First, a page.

Mackey J.R.,University of Alberta | Ramos-Vazquez M.,Centro Oncologico Of Galicia Jose Antonio Quiroga Y Pineiro | Lipatov O.,Republican Clinical Oncology Dispensary | McCarthy N.,ICON Cancer Care Wesley | And 15 more authors.
Journal of Clinical Oncology | Year: 2015

Purpose: Currently, antiangiogenic strategies in metastatic breast cancer have demonstrated modest improvements in progression-free survival (PFS) but not improved quality or duration of survival, warranting evaluation of new agents in a placebo-controlled setting. Ramucirumab is a human immunoglobulin G1 antibody that binds vascular endothelial growth factor receptor-2 and blocks ligand-stimulated activation. The ROSE/TRIO-012 trial evaluated ramucirumab with docetaxel in unresectable, locally recurrent, or metastatic breast cancer. Patients and Methods: In this double-blind, placebo-controlled, randomized, multinational phase III trial, 1,144 patients with human epidermal growth factor receptor 2 (HER2) -negative breast cancer who had not received cytotoxic chemotherapy in the advanced setting were randomly assigned at a two-to-one ratio to receive docetaxel 75 mg/m2 plus ramucirumab 10 mg/kg or docetaxel 75 mg/m2 plus placebo once every 3 weeks. Treatment continued until disease progression, unacceptable toxicity, or other withdrawal criteria. Patients were stratified by previous taxane therapy, visceral metastasis, hormone receptor status, and geographic region. An independent data monitoring committee oversaw the trial. The primary end point was investigator-assessed PFS. Results: Median PFS in patients treated with ramucirumab plus docetaxel was 9.5 months, compared with 8.2 months in patients who received placebo plus docetaxel (hazard ratio [HR], 0.88; P = .077). Median overall survival was 27.3 months in patients who received ramucirumab plus docetaxel, compared with 27.2 months in patients who received placebo plus docetaxel (HR, 1.01; P = .915). Toxicities seen at significantly higher rates in patients receiving ramucirumab included fatigue, hypertension, febrile neutropenia, palmar-plantar erythrodysesthesia syndrome, and stomatitis. Conclusion: Addition of ramucirumab to docetaxel in HER2-negative advanced breast cancer did not meaningfully improve important clinical outcomes. © 2014 by American Society of Clinical Oncology.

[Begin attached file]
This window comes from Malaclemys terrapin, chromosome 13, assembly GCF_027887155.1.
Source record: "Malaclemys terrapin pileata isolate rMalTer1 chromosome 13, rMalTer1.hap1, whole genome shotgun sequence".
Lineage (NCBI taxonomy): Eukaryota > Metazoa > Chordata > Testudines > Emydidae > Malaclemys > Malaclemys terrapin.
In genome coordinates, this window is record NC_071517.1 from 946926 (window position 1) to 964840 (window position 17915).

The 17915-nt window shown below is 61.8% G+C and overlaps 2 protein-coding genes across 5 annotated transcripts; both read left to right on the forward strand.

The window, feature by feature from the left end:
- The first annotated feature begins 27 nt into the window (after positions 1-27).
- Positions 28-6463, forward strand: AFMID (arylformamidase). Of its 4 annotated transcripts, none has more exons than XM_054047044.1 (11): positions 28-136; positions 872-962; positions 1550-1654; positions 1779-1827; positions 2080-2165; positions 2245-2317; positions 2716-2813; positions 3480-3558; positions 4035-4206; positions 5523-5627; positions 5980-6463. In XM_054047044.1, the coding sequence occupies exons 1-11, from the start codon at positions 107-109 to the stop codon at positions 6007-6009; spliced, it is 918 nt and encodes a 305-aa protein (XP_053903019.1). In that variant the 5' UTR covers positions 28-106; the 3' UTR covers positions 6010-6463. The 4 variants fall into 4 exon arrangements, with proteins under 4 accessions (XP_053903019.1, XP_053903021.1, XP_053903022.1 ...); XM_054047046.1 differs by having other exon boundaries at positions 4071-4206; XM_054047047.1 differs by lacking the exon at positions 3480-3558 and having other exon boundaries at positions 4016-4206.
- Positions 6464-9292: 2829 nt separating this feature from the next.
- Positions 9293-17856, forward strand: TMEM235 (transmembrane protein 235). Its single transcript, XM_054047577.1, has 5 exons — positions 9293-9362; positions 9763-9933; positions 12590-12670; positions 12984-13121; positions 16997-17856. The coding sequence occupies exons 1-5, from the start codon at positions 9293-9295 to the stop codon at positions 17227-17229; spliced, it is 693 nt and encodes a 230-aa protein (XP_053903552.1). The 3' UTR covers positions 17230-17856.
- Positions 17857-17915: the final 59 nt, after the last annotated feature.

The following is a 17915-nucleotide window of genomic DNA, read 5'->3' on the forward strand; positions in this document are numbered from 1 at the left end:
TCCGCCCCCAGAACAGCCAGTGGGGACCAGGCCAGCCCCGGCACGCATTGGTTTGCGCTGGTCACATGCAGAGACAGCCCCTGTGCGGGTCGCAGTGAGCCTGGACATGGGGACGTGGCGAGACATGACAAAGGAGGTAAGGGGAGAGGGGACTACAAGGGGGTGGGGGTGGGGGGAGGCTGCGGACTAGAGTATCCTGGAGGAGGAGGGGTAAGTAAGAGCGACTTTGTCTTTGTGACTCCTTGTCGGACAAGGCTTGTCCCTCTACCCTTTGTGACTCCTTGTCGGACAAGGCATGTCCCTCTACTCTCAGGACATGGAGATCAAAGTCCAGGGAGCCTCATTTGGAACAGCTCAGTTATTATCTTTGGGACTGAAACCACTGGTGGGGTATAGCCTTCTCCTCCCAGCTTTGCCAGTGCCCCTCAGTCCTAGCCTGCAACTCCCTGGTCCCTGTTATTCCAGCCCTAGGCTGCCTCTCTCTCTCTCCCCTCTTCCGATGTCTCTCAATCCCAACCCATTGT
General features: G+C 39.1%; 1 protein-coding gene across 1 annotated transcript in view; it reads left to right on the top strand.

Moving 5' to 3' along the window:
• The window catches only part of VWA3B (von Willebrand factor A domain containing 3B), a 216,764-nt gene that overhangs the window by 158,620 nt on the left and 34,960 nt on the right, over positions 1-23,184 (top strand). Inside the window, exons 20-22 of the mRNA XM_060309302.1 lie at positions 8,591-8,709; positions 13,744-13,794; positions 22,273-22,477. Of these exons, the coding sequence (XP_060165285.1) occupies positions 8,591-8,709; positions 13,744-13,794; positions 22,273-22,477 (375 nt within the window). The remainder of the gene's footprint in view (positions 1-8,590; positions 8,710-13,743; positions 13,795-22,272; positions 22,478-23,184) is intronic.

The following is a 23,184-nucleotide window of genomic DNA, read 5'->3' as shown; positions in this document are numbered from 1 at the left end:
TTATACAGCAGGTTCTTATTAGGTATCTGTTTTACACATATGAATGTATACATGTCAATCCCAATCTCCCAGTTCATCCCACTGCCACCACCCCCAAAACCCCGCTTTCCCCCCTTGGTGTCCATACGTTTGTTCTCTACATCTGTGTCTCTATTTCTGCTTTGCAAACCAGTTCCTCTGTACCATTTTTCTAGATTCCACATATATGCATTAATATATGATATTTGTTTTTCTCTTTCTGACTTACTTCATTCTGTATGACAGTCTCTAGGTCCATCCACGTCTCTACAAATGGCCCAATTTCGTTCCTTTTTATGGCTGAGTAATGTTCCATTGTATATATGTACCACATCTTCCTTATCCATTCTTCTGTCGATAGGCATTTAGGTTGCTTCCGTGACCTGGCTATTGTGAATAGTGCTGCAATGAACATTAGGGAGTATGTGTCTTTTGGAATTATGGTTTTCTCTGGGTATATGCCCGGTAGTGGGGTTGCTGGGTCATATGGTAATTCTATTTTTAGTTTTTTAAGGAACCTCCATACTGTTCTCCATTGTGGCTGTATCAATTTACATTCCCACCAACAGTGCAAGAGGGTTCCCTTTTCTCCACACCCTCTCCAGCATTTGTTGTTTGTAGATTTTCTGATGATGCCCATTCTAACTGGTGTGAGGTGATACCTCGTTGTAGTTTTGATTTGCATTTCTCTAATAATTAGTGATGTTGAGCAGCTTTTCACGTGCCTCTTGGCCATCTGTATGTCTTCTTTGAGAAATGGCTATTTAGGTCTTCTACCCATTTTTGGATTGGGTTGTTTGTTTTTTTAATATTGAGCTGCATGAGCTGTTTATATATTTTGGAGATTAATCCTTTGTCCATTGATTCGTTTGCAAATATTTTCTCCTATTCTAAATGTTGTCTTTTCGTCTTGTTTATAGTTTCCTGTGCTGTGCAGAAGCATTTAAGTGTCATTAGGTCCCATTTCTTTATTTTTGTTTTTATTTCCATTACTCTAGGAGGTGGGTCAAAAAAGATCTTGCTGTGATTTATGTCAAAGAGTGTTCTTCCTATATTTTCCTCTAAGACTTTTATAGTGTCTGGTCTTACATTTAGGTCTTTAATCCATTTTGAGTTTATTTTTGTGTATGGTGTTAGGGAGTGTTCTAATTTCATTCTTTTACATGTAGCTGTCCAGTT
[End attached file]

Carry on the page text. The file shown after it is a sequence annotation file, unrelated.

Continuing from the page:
Mackey J.R.,Cross Cancer Institute | Pienkowski T.,Center of Oncology of Poland | Crown J.,Dublin City University | Sadeghi S.,University of California at Los Angeles | And 15 more authors.
Annals of Oncology | Year: 2016